Early morphological changes after total gastrectomy in the rat pancreas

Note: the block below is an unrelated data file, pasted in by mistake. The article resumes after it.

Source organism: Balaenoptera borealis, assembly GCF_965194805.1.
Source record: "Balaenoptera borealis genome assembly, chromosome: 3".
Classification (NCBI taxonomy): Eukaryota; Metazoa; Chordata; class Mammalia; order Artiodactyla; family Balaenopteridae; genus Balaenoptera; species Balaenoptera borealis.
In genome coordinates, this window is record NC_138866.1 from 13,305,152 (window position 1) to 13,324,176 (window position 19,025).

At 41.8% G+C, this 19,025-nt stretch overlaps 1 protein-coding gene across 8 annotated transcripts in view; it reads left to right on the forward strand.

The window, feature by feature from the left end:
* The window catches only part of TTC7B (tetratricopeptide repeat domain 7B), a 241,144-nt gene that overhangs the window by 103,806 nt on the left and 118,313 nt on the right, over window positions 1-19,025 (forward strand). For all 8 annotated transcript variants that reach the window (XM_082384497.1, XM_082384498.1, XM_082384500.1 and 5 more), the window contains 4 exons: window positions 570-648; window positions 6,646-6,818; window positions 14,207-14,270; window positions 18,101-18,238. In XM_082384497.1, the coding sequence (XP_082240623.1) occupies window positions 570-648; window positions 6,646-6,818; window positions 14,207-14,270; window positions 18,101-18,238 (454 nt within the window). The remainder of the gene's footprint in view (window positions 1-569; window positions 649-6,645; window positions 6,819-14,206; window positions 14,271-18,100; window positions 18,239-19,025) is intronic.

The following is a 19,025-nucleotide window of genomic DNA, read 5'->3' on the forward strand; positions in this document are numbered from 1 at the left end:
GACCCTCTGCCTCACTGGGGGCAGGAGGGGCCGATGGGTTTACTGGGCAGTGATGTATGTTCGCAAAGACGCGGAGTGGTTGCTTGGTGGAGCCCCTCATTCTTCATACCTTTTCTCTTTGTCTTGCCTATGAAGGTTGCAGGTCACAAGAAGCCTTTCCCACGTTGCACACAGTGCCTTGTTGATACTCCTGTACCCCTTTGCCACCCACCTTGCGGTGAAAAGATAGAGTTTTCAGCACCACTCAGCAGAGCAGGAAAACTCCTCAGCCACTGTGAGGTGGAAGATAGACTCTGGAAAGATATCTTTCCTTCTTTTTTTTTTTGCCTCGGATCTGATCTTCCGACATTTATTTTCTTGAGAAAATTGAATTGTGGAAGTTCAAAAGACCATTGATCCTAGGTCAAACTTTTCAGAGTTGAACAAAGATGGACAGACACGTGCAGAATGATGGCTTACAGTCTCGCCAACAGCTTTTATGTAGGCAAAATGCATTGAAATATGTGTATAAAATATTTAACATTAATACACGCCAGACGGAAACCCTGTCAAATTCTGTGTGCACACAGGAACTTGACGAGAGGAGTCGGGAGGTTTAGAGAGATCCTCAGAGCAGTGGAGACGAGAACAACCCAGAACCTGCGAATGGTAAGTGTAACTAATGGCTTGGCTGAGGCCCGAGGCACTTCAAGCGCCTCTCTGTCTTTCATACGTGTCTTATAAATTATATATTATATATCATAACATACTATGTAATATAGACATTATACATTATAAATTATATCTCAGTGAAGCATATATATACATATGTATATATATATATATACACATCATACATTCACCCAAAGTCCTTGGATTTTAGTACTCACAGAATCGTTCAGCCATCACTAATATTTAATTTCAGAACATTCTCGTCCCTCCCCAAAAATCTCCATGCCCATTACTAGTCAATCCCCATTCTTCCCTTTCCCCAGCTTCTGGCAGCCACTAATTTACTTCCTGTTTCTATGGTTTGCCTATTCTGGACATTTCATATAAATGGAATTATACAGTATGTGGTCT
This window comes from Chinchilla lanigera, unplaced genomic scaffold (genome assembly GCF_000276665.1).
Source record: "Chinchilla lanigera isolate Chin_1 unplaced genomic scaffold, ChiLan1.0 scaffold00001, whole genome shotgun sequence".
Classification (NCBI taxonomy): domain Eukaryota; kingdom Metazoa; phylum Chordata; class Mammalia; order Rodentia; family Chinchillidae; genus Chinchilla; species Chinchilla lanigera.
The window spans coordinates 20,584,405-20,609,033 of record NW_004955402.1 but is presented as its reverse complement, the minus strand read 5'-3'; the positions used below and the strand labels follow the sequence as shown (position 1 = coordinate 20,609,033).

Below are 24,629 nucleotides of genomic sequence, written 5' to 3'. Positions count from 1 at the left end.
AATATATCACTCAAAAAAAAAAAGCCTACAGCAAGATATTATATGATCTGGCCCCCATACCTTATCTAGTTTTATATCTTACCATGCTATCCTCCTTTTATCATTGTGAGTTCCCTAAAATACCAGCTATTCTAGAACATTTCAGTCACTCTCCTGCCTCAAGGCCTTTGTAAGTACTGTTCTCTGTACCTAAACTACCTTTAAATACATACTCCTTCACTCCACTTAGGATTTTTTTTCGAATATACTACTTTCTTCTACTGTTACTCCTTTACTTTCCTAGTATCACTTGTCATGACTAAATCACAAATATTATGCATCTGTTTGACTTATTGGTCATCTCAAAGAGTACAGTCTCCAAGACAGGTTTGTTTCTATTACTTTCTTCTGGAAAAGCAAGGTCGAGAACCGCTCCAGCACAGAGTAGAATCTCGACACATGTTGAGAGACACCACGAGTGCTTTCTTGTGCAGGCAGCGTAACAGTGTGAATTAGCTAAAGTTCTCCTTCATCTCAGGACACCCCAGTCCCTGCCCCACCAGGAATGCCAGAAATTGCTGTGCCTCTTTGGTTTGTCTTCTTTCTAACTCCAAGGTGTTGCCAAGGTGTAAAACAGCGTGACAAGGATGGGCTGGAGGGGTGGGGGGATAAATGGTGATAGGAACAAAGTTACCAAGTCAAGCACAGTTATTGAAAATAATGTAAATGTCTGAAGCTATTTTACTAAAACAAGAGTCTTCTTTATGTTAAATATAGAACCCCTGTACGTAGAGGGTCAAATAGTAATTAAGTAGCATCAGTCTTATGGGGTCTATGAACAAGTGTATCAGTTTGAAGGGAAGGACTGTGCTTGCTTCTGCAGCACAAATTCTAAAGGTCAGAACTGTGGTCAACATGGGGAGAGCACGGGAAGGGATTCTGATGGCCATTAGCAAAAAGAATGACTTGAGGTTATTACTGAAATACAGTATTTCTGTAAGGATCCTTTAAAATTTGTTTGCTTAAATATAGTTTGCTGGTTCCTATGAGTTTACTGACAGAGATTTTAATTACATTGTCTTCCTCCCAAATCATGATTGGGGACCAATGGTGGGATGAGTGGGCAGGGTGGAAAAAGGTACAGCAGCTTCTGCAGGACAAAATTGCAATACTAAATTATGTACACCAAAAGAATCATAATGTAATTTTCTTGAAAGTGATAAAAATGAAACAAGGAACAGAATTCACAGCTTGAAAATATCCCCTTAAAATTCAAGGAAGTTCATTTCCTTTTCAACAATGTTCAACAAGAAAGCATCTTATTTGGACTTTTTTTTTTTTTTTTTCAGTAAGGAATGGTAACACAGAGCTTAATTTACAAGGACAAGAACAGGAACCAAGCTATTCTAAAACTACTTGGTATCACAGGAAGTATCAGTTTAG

Total gastrectomy is widely used as a major surgical treatment for gastric cancer. The aims of this study were to investigate the possible effects of total gastrectomy on pancreas morphology, and to determine the immunolocalisation of chromogranin A (Cg A) and synaptophysin (SYP) antigens, described as specific tumour markers for neuroendocrine tumours. Ten rats underwent total gastrectomy via oesophago-cluodenostomy. After a month the rats were killed, and tissue samples were taken from the pancreas, processed for light microscopy and stained with haematoxylin-eosin. In addition, 5-7 mu m thick paraffin embedded tissue sections were immunohistochemically stained with Cg A and SYP. The acinar cells showed abundant cytoplasm which contained numerous zymogen granules in the experimental group animals in comparison with the control group. The islets of Langerhans showed significant hyperplasia postoperatively when compared to the control group. Strong immunoreactivity for Cg A and SYP was seen in the islet cells. It may be suggested that total gastrectomy causes adverse morphological changes in the pancreas. Strong Cg A and SYP immunoreactivities may be a relevant marker for pancreatic cancers in the early postoperative period after total gastrectomy.